Over Two Hundred Years of Progress
Marshall Lodge is the oldest lodge in the Lynchburg area. It was established over 210 years ago. The United States had recently won a long and costly war of independence from England and life was arduous for everyone. This led several leading citizens of the town of Lynchburg to consider that a Masonic Lodge would meet the needs of the communities.
Consequently, Robert Yancy, James Callaway, and Samuel Irvine were granted dispensation by John Marshall, then Deputy Grand Master of the Grand Lodge of Virginia, to establish a new Masonic lodge. The dispensation was granted on March 30,1793 for the establishment of Hiram Lodge No.39 A.F. & A.M. to function temporarily under the next communication of the Grand Lodge of Virginia at which time a regular charter must be applied for.
On May 27, 1793, Hiram Lodge was instituted with Robert Yancey as Master, James Callaway as Senior Warden, and Samuel Irvine as Junior Warden.
On November 8, 1793, under a Grand Lodge Charter signed by John Marshall, the Grand Master of Masons in Virginia, Marshall Lodge assumed the succession to Hiram Lodge, with the same stationed officers. The change of name from "Hiram" to "Marshall" was in honor of the Most Worshipful Grand Master John Marshall, the great Virginia Jurist who, in 1801 became the Justice of the United States Supreme Court. An important fact regarding Marshall Lodge is that it was the first among all Virginia to be named for a Grand Master--- and during the Grand Masters lifetime, at that.
It was never recorded where Marshall Lodge held its first meeting, but they were probably held in private dwellings or an Inn.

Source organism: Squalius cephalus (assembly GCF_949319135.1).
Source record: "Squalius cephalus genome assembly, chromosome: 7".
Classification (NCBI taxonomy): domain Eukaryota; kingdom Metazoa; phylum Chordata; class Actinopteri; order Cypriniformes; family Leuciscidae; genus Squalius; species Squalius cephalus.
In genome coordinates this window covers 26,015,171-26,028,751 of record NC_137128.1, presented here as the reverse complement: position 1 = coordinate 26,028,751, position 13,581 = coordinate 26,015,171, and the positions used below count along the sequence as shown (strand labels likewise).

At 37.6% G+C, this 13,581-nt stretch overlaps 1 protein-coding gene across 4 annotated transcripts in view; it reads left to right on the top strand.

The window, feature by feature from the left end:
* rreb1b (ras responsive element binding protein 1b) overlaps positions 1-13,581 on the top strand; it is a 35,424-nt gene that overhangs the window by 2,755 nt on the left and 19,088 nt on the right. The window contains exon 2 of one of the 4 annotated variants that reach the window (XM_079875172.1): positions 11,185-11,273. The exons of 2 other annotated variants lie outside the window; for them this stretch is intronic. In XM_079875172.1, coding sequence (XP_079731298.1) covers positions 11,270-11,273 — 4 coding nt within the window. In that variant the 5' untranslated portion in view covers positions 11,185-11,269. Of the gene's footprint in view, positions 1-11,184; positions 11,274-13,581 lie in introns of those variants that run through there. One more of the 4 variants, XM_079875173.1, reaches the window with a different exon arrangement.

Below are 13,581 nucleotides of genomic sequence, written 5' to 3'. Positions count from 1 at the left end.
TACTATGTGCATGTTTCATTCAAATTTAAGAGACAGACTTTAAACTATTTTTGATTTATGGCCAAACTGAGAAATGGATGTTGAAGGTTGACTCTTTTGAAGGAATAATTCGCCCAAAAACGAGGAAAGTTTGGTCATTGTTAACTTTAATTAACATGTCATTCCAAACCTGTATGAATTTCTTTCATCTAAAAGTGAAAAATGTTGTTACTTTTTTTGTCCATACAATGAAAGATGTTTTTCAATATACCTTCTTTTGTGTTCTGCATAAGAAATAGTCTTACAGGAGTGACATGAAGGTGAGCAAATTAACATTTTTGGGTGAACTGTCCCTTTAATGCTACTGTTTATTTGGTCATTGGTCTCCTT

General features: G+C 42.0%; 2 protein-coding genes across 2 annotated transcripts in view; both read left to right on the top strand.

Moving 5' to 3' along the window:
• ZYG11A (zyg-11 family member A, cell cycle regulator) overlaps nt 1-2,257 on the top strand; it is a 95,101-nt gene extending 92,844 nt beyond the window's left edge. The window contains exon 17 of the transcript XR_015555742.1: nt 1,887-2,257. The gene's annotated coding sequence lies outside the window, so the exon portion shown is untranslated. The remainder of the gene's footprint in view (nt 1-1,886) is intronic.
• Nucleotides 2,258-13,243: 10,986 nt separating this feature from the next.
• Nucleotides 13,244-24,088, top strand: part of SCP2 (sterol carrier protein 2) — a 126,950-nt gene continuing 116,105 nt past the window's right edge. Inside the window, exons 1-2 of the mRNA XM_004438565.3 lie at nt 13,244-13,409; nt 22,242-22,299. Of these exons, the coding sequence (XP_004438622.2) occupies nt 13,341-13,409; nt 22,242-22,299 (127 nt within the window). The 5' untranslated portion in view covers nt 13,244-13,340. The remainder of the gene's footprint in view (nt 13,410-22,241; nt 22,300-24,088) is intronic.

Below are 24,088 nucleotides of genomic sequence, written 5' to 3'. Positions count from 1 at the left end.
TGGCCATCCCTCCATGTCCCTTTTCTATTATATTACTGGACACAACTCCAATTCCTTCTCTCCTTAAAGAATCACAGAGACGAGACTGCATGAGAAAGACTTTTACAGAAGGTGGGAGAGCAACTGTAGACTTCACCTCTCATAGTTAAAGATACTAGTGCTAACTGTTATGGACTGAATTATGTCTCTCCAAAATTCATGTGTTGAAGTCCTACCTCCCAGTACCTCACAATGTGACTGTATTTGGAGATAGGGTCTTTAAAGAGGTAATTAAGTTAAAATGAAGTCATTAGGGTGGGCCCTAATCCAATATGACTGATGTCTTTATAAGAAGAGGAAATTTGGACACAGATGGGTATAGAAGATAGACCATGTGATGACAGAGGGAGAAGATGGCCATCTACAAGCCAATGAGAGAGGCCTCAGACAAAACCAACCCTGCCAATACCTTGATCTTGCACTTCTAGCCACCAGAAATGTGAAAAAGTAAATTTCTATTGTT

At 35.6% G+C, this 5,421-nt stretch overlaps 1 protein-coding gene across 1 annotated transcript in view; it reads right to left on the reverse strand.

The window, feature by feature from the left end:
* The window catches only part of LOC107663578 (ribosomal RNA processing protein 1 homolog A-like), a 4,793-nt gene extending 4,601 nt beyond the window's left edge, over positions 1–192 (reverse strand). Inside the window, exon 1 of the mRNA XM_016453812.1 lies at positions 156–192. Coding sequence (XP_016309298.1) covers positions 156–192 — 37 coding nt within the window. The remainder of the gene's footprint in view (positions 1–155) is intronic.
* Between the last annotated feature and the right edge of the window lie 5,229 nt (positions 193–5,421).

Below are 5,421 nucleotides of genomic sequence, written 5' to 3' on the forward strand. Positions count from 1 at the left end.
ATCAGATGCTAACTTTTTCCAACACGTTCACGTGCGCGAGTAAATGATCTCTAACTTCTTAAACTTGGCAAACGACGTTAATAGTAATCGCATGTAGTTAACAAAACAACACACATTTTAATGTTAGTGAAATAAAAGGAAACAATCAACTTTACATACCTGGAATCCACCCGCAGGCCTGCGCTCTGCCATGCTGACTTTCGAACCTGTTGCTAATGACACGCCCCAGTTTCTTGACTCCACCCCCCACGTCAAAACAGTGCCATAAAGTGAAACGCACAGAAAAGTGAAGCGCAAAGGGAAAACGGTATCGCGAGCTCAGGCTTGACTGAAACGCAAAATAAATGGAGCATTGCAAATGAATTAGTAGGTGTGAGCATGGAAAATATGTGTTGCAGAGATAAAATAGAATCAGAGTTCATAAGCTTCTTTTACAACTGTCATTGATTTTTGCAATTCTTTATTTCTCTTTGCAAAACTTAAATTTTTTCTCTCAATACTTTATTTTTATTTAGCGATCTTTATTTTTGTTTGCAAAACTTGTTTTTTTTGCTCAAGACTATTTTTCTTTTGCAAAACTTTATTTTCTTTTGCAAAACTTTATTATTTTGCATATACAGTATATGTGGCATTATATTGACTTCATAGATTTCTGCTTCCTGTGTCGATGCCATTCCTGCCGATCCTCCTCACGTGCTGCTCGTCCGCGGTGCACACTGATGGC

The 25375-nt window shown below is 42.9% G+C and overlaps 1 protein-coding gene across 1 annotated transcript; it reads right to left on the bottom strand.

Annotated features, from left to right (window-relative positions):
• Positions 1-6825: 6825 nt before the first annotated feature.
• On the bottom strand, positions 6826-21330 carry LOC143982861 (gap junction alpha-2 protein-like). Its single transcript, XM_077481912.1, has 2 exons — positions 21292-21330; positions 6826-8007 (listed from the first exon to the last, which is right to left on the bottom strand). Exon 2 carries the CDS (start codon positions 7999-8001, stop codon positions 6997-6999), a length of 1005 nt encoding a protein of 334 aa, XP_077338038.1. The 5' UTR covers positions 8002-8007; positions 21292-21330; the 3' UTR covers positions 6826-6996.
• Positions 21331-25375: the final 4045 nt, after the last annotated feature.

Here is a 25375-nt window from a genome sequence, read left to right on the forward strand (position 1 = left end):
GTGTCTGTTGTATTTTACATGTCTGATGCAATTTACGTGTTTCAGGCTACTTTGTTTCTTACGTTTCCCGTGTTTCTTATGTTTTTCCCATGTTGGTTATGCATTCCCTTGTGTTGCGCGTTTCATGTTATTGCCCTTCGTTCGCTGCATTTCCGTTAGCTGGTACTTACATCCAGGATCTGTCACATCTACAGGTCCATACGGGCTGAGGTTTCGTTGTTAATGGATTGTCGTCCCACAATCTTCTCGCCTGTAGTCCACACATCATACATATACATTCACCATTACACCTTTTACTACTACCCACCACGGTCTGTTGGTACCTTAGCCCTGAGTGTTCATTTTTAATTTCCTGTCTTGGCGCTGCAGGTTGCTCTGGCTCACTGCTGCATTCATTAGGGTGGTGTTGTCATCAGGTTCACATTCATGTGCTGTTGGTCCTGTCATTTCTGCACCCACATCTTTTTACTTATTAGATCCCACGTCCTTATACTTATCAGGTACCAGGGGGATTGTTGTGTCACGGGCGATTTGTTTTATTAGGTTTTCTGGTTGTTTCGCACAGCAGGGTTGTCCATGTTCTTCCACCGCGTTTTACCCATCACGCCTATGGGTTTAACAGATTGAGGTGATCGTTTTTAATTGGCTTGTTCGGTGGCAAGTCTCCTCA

In August 1794 the Masons accepted a proposal made by Brother Phillip Payne to buy the lodge land on the corner of Water and Third St (now Ninth and Church Streets). Six months later the Masons Hall was completed. On October 16, 1795 the land was vested to Marshall Lodge and their successors forever. Marshall Lodge occupied this space as its home until July 1997, when the building was completely destroyed by fire. While the replacement Lodge located on Wards Ferry Road was being built, the meetings were held at the Masonic Lodge on Lemon Drive in Lynchburg. The new building on Wards Ferry Road was opened in June 2004
Marshall Lodge was probably the most important building of Lynchburg's first quarter century. In 1805 the first corporation court of Lynchburg was held in Marshall Lodge. The court found the locale sufficient for its needs and for the privilege of using the hall, the town of Lynchburg paid the Masons $67.00 a year.
The first Bible used by the lodge has been preserved in fairly good condition. The 1789 bible was printed in Edinburgh, Scotland, by his majesty's printers, Mac and Charles Kerr and is dedicated to "James, King of Great Britain, France and Ireland" The bible contains a note stating, "By Invitation of the Commandant of the United States Forces at New London Military Station, Request this lodge attend and conduct the Masonic Ceremonies of Funeral Honors of our late deceased Brother General George Washington on the 22nd day of February 1799. The bible was used for this occasion.
Marshall Lodge #39 has been a big part of the Lynchburg Communities and to Masonry in Virginia for over two hundred years. Thanks to Brother William Wayne Dawson for his efforts in researching the history of such a great lodge.